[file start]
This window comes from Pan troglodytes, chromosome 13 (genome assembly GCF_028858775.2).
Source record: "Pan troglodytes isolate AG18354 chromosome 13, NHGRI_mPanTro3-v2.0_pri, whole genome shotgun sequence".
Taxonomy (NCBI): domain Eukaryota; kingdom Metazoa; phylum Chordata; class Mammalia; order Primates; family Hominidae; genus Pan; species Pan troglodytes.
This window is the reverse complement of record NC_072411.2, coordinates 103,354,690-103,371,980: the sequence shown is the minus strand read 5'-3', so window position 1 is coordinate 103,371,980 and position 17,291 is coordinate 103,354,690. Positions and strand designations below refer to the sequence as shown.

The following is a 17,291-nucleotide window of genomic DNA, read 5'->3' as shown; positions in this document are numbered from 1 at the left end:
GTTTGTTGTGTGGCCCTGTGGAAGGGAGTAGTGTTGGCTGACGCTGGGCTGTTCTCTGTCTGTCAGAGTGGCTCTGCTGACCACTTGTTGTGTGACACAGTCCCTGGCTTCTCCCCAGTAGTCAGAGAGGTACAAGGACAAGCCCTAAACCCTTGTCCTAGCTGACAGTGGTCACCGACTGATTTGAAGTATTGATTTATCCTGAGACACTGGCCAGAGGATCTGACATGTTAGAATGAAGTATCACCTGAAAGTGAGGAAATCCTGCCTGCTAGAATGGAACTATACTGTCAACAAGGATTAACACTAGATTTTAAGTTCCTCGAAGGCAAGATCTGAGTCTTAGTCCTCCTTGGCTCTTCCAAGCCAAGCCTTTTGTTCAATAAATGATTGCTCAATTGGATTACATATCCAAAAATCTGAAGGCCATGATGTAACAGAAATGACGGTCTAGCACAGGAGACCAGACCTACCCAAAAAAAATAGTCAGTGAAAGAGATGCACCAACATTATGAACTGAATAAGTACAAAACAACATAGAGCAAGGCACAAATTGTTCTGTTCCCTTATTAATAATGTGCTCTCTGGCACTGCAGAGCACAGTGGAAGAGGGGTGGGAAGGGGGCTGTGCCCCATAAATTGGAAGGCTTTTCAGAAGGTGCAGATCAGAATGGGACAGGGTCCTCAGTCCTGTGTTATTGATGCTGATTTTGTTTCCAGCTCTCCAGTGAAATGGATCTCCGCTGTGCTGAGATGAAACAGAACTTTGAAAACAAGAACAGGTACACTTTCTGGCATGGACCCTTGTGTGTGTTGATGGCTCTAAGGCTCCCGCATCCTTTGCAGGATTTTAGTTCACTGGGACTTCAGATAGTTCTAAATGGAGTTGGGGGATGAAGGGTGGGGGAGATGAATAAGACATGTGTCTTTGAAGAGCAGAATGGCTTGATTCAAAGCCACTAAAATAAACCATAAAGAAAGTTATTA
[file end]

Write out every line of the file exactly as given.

This window comes from Pan troglodytes, chromosome 13 (genome assembly GCF_028858775.2).
Source record: "Pan troglodytes isolate AG18354 chromosome 13, NHGRI_mPanTro3-v2.0_pri, whole genome shotgun sequence".
Taxonomy (NCBI): domain Eukaryota; kingdom Metazoa; phylum Chordata; class Mammalia; order Primates; family Hominidae; genus Pan; species Pan troglodytes.
This window is the reverse complement of record NC_072411.2, coordinates 103,354,690-103,371,980: the sequence shown is the minus strand read 5'-3', so window position 1 is coordinate 103,371,980 and position 17,291 is coordinate 103,354,690. Positions and strand designations below refer to the sequence as shown.

The following is a 17,291-nucleotide window of genomic DNA, read 5'->3' as shown; positions in this document are numbered from 1 at the left end:
GTTTGTTGTGTGGCCCTGTGGAAGGGAGTAGTGTTGGCTGACGCTGGGCTGTTCTCTGTCTGTCAGAGTGGCTCTGCTGACCACTTGTTGTGTGACACAGTCCCTGGCTTCTCCCCAGTAGTCAGAGAGGTACAAGGACAAGCCCTAAACCCTTGTCCTAGCTGACAGTGGTCACCGACTGATTTGAAGTATTGATTTATCCTGAGACACTGGCCAGAGGATCTGACATGTTAGAATGAAGTATCACCTGAAAGTGAGGAAATCCTGCCTGCTAGAATGGAACTATACTGTCAACAAGGATTAACACTAGATTTTAAGTTCCTCGAAGGCAAGATCTGAGTCTTAGTCCTCCTTGGCTCTTCCAAGCCAAGCCTTTTGTTCAATAAATGATTGCTCAATTGGATTACATATCCAAAAATCTGAAGGCCATGATGTAACAGAAATGACGGTCTAGCACAGGAGACCAGACCTACCCAAAAAAAATAGTCAGTGAAAGAGATGCACCAACATTATGAACTGAATAAGTACAAAACAACATAGAGCAAGGCACAAATTGTTCTGTTCCCTTATTAATAATGTGCTCTCTGGCACTGCAGAGCACAGTGGAAGAGGGGTGGGAAGGGGGCTGTGCCCCATAAATTGGAAGGCTTTTCAGAAGGTGCAGATCAGAATGGGACAGGGTCCTCAGTCCTGTGTTATTGATGCTGATTTTGTTTCCAGCTCTCCAGTGAAATGGATCTCCGCTGTGCTGAGATGAAACAGAACTTTGAAAACAAGAACAGGTACACTTTCTGGCATGGACCCTTGTGTGTGTTGATGGCTCTAAGGCTCCCGCATCCTTTGCAGGATTTTAGTTCACTGGGACTTCAGATAGTTCTAAATGGAGTTGGGGGATGAAGGGTGGGGGAGATGAATAAGACATGTGTCTTTGAAGAGCAGAATGGCTTGATTCAAAGCCACTAAAATAAACCATAAAGAAAGTTATTA